Put the mixture back on low heat, whisking, until it thickens a little. Turn off the heat and add the cream, still whisking continually. Cool the mixture and then store it in the fridge until completely cold, at least an hour.

In a small saucepan over low heat, combine the water, remaining sugar and lemon juice and bring to the boil. Simmer until it has reduced by half, then turn off the heat. Blitz it in a food processor with the raspberries until smooth. Strain the syrup and refrigerate.

Retrieve the vanilla custard from the fridge and strain it - there may be a few solidified egg bits if you're a lazy custard-stirrer like me. Churn the custard in an icecream maker according to the manufacturer's instructions. Transfer the vanilla icecream to a container a quarter at a time, swirling through some raspberry puree in between. Freeze for several hours until firm.

December 16, 2007: Blue Corn

Cindy and I had good intentions for dinner on Sunday night following our gluttonous Saturday, but they were thrown out the window by a spur of the moment invitation to join Mike and Jo at Blue Corn in St Kilda. Jo had told us previously of her fondness for Blue Corn, and the menu seemed to cater fairly well for vegos, so we were keen to give it a try. We wandered in at about 7:00 and had no problems getting a table - there was even a spare place for us in their lovely courtyard, which was the perfect place to dine on one of Melbourne's pleasant summer evenings.

Things started out with a shared platter: Bluecorn's dips & cornbread with spicy chickpea, mushroom & blackbean dip, pipian rojo, guacamole, tomato salsa, mixed chile olives & fresh corn chips. It was as impressive as it sounds - dense cornbread and an unbelievably flavoursome array of things to spread on it. The blackbean and mushroom dip was a particular standout, but everything on the platter was wonderful.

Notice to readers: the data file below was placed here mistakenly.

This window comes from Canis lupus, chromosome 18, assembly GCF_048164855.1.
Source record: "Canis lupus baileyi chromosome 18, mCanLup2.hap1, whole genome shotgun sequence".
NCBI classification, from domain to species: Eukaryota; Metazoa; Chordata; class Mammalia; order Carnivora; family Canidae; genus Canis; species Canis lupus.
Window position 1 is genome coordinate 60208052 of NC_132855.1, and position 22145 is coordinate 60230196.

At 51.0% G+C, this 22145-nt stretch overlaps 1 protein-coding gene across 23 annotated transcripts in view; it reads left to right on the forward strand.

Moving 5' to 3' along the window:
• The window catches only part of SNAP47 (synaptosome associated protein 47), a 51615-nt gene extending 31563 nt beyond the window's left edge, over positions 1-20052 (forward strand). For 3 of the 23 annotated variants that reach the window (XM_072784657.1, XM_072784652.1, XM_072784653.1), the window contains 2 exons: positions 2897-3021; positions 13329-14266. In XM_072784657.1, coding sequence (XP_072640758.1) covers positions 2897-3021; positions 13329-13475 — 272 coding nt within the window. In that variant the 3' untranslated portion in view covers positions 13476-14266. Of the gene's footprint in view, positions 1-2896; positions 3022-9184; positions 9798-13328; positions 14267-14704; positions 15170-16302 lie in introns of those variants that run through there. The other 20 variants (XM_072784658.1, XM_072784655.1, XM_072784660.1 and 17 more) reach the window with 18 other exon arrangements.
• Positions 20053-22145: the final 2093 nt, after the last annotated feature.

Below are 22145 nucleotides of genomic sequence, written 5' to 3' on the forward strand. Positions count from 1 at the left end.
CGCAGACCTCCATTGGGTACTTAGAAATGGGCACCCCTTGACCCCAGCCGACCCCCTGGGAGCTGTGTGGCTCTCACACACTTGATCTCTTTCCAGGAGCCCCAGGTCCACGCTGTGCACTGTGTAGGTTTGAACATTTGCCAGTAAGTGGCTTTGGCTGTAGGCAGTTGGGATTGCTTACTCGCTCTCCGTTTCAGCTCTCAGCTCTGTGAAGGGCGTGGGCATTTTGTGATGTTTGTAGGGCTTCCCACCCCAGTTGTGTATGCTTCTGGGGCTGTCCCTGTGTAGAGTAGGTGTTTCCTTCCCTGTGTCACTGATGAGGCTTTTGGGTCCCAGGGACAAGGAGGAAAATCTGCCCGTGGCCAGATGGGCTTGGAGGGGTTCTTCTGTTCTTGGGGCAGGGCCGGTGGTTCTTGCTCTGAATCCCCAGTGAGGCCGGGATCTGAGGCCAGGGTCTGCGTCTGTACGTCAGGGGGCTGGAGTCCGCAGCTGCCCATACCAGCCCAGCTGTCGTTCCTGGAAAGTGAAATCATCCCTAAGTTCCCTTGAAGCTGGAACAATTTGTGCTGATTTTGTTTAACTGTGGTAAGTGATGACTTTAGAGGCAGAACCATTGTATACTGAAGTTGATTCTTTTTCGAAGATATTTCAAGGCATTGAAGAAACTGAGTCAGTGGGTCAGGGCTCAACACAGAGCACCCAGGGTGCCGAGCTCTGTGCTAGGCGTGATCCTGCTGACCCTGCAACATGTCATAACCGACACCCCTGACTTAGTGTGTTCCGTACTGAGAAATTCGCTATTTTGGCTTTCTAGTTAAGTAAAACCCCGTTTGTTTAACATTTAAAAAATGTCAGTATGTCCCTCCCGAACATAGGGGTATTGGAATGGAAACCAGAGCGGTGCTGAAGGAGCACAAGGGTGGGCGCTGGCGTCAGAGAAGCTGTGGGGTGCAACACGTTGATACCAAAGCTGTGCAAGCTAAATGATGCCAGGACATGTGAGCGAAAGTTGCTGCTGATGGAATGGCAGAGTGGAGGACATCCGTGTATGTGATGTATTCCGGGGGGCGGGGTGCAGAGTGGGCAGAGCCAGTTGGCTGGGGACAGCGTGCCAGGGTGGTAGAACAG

For the main course, Cindy picked out the Blue Masa goat's cheese quesadilla with black beans, tomato rice, tortillas, guacamole and sour cream. I assumed I'd get a taste at some stage, but Cindy wiped her plate clean. A rare endorsement indeed. She did find it all a little bit too cheesy (with the goat's cheese filling and the generous smother of melted cheese on top), but the fresh guacamole and light sour-cream sauce helped her through it all.

I went for the other main-sized vego option (although there was at least one more on the specials board): the vegetarian burrito on corn tortilla with spinach, rice, peppers, corn, black beans, iceberg, guacamole and salsa. It was one of the best burritos I've ever tried: a crispy tortilla stuffed with delicious mexi-mush and covered in perfectly melted cheese. A dash of hot sauce and I was in heaven.